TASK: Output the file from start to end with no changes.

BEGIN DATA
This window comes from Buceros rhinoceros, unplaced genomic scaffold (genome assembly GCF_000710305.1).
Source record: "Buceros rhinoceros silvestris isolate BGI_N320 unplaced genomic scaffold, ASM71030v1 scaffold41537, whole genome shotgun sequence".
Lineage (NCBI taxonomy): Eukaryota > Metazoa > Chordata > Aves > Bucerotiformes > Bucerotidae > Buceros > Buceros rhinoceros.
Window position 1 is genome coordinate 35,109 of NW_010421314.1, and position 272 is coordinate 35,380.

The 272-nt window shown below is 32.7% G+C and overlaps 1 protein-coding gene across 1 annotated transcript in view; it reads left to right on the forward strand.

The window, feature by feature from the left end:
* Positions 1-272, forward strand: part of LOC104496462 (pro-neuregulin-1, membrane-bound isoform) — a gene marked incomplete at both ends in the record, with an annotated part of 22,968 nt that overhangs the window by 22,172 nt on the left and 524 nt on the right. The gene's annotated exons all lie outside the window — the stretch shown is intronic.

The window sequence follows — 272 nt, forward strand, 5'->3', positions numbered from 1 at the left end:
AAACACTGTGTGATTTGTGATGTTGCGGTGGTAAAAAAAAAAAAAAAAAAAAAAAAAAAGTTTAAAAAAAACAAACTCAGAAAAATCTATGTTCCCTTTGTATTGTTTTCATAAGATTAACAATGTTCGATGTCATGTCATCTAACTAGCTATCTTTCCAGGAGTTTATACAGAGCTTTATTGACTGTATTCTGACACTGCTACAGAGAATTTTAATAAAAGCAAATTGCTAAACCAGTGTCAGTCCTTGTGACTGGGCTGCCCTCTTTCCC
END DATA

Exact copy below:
This window comes from Buceros rhinoceros, unplaced genomic scaffold (genome assembly GCF_000710305.1).
Source record: "Buceros rhinoceros silvestris isolate BGI_N320 unplaced genomic scaffold, ASM71030v1 scaffold41537, whole genome shotgun sequence".
Lineage (NCBI taxonomy): Eukaryota > Metazoa > Chordata > Aves > Bucerotiformes > Bucerotidae > Buceros > Buceros rhinoceros.
Window position 1 is genome coordinate 35,109 of NW_010421314.1, and position 272 is coordinate 35,380.

The 272-nt window shown below is 32.7% G+C and overlaps 1 protein-coding gene across 1 annotated transcript in view; it reads left to right on the forward strand.

The window, feature by feature from the left end:
* Positions 1-272, forward strand: part of LOC104496462 (pro-neuregulin-1, membrane-bound isoform) — a gene marked incomplete at both ends in the record, with an annotated part of 22,968 nt that overhangs the window by 22,172 nt on the left and 524 nt on the right. The gene's annotated exons all lie outside the window — the stretch shown is intronic.

The window sequence follows — 272 nt, forward strand, 5'->3', positions numbered from 1 at the left end:
AAACACTGTGTGATTTGTGATGTTGCGGTGGTAAAAAAAAAAAAAAAAAAAAAAAAAAAGTTTAAAAAAAACAAACTCAGAAAAATCTATGTTCCCTTTGTATTGTTTTCATAAGATTAACAATGTTCGATGTCATGTCATCTAACTAGCTATCTTTCCAGGAGTTTATACAGAGCTTTATTGACTGTATTCTGACACTGCTACAGAGAATTTTAATAAAAGCAAATTGCTAAACCAGTGTCAGTCCTTGTGACTGGGCTGCCCTCTTTCCC